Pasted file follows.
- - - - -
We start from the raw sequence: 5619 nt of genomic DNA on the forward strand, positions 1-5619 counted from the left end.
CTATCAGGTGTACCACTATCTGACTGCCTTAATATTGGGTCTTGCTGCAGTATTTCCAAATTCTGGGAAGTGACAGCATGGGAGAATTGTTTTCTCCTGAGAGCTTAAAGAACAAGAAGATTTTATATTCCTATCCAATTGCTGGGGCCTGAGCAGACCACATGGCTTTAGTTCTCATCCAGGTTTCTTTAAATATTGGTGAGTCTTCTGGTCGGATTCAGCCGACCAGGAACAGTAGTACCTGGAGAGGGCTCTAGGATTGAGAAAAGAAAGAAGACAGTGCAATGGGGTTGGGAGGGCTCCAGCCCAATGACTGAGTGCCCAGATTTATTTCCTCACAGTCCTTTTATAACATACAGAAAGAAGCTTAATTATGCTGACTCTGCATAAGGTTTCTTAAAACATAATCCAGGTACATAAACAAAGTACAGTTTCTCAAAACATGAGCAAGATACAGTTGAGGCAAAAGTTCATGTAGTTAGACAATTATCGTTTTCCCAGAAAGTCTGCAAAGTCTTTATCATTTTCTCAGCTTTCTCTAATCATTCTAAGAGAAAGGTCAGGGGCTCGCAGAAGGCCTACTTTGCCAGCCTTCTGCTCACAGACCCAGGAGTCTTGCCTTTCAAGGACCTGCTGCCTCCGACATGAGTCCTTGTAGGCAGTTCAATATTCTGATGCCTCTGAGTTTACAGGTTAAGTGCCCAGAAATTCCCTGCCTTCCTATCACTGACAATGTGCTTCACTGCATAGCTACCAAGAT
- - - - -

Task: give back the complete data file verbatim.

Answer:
We start from the raw sequence: 5619 nt of genomic DNA on the forward strand, positions 1-5619 counted from the left end.
CTATCAGGTGTACCACTATCTGACTGCCTTAATATTGGGTCTTGCTGCAGTATTTCCAAATTCTGGGAAGTGACAGCATGGGAGAATTGTTTTCTCCTGAGAGCTTAAAGAACAAGAAGATTTTATATTCCTATCCAATTGCTGGGGCCTGAGCAGACCACATGGCTTTAGTTCTCATCCAGGTTTCTTTAAATATTGGTGAGTCTTCTGGTCGGATTCAGCCGACCAGGAACAGTAGTACCTGGAGAGGGCTCTAGGATTGAGAAAAGAAAGAAGACAGTGCAATGGGGTTGGGAGGGCTCCAGCCCAATGACTGAGTGCCCAGATTTATTTCCTCACAGTCCTTTTATAACATACAGAAAGAAGCTTAATTATGCTGACTCTGCATAAGGTTTCTTAAAACATAATCCAGGTACATAAACAAAGTACAGTTTCTCAAAACATGAGCAAGATACAGTTGAGGCAAAAGTTCATGTAGTTAGACAATTATCGTTTTCCCAGAAAGTCTGCAAAGTCTTTATCATTTTCTCAGCTTTCTCTAATCATTCTAAGAGAAAGGTCAGGGGCTCGCAGAAGGCCTACTTTGCCAGCCTTCTGCTCACAGACCCAGGAGTCTTGCCTTTCAAGGACCTGCTGCCTCCGACATGAGTCCTTGTAGGCAGTTCAATATTCTGATGCCTCTGAGTTTACAGGTTAAGTGCCCAGAAATTCCCTGCCTTCCTATCACTGACAATGTGCTTCACTGCATAGCTACCAAGAT